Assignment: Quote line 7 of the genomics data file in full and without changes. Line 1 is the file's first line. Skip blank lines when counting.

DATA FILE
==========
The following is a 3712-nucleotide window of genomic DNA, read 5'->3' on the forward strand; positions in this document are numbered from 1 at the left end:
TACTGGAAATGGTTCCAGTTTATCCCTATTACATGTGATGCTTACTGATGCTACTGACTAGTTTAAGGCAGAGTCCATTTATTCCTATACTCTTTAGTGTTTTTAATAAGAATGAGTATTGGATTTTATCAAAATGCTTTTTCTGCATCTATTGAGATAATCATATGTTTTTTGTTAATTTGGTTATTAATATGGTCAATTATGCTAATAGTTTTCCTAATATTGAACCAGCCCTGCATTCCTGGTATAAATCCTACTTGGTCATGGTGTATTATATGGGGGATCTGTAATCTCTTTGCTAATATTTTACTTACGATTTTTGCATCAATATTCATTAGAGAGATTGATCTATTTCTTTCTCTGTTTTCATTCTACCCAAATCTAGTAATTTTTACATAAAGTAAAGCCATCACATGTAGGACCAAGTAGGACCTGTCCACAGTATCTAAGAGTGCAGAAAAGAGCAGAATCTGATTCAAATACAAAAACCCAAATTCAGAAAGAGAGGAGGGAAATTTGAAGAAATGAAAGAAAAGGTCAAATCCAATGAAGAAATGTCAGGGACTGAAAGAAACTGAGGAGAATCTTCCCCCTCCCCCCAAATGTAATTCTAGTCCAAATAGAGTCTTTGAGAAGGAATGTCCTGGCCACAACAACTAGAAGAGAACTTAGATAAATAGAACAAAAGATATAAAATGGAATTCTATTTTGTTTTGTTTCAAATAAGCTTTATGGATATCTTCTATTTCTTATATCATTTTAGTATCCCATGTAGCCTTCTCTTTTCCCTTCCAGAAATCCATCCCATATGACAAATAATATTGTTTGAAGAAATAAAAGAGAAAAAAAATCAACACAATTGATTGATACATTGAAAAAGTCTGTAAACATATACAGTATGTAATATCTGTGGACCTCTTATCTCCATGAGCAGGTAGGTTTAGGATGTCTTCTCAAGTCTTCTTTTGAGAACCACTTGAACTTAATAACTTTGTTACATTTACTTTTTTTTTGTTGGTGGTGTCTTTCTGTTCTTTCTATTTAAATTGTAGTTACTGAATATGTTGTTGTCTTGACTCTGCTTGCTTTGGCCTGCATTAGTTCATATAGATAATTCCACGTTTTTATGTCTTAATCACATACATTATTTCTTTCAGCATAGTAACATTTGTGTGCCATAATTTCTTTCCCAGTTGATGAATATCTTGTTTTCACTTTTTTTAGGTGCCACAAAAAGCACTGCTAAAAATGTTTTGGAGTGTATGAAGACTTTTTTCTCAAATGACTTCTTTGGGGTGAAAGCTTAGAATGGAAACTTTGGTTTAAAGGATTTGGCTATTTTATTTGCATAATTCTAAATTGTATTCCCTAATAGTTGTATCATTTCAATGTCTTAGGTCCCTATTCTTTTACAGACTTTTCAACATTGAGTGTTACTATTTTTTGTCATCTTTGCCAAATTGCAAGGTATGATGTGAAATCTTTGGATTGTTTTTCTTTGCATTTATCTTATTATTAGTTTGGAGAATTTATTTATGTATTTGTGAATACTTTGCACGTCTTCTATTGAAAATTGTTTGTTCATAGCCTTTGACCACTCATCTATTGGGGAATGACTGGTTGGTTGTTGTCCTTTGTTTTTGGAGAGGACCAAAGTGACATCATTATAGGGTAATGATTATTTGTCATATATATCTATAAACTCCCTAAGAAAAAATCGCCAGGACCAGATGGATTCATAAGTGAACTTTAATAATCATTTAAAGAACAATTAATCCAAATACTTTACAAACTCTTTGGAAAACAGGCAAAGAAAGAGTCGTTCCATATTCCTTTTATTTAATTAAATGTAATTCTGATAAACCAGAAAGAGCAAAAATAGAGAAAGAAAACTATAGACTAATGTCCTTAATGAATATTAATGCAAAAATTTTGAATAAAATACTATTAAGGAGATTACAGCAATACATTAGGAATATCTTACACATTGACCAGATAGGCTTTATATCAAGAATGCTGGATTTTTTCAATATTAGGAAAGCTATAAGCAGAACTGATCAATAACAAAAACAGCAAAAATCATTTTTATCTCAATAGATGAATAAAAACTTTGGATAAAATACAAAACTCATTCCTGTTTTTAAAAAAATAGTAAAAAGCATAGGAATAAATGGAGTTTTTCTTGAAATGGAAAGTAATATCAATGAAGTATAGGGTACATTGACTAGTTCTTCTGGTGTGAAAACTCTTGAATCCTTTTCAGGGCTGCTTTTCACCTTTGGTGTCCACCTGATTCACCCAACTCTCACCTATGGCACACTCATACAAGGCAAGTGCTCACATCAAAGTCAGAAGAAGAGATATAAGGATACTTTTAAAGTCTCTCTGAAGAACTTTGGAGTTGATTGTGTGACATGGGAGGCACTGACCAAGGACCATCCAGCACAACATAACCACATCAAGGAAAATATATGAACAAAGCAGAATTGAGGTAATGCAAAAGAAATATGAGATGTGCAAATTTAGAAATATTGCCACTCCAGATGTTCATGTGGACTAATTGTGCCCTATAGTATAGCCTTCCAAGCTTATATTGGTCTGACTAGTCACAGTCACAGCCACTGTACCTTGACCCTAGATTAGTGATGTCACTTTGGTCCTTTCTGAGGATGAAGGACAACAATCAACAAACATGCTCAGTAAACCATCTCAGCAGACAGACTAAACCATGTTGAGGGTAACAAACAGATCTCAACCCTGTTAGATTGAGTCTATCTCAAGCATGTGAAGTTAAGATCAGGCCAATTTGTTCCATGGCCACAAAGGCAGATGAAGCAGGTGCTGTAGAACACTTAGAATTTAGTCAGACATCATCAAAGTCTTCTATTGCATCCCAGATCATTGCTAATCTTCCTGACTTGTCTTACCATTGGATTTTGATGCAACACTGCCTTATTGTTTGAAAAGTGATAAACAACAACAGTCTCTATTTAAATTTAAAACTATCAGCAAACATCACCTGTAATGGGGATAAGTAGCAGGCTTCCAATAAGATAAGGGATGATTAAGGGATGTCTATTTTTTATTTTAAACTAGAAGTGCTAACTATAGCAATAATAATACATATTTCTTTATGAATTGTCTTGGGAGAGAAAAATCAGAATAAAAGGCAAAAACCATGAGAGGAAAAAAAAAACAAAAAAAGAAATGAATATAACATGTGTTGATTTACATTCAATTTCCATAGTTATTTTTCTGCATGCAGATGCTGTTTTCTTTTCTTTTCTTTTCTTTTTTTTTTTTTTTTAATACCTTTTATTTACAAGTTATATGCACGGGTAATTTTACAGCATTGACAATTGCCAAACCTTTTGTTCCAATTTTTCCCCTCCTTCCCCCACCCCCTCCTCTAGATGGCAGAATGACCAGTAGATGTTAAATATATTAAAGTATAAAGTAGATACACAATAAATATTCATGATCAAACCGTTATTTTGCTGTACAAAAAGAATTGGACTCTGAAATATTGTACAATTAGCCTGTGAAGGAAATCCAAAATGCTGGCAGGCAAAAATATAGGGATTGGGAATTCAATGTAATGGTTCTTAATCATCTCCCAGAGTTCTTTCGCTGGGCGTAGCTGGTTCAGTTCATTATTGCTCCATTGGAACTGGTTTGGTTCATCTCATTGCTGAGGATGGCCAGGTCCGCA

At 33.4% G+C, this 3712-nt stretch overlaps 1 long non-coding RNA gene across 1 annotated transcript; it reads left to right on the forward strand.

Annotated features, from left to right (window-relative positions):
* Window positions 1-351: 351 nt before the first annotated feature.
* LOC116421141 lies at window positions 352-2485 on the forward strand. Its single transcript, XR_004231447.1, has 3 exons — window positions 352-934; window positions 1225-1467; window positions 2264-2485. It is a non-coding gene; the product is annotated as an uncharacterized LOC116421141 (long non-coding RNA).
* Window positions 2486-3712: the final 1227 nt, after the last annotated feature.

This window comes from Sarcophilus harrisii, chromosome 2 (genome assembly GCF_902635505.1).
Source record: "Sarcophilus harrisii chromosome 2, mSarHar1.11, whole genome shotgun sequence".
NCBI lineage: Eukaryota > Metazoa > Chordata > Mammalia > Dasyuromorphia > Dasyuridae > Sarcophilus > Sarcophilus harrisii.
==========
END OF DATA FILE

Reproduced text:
* Window positions 2486-3712: the final 1227 nt, after the last annotated feature.